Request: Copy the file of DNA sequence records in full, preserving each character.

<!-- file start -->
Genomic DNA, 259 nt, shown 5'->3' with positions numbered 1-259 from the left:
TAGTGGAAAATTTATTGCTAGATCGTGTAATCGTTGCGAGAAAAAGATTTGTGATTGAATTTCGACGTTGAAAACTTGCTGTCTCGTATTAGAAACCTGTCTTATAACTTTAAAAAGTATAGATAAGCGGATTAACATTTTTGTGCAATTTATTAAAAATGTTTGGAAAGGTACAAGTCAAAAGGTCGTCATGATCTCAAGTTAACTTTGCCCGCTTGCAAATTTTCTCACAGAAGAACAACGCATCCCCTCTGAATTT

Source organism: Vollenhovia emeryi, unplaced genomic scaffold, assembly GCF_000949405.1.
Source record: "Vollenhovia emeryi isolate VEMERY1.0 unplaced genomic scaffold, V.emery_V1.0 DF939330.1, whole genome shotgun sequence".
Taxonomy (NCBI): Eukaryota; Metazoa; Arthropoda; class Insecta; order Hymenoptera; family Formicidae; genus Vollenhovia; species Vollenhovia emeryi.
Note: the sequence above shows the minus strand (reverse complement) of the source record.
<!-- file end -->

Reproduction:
Genomic DNA, 259 nt, shown 5'->3' with positions numbered 1-259 from the left:
TAGTGGAAAATTTATTGCTAGATCGTGTAATCGTTGCGAGAAAAAGATTTGTGATTGAATTTCGACGTTGAAAACTTGCTGTCTCGTATTAGAAACCTGTCTTATAACTTTAAAAAGTATAGATAAGCGGATTAACATTTTTGTGCAATTTATTAAAAATGTTTGGAAAGGTACAAGTCAAAAGGTCGTCATGATCTCAAGTTAACTTTGCCCGCTTGCAAATTTTCTCACAGAAGAACAACGCATCCCCTCTGAATTT

Source organism: Vollenhovia emeryi, unplaced genomic scaffold, assembly GCF_000949405.1.
Source record: "Vollenhovia emeryi isolate VEMERY1.0 unplaced genomic scaffold, V.emery_V1.0 DF939330.1, whole genome shotgun sequence".
Taxonomy (NCBI): Eukaryota; Metazoa; Arthropoda; class Insecta; order Hymenoptera; family Formicidae; genus Vollenhovia; species Vollenhovia emeryi.
Note: the sequence above shows the minus strand (reverse complement) of the source record.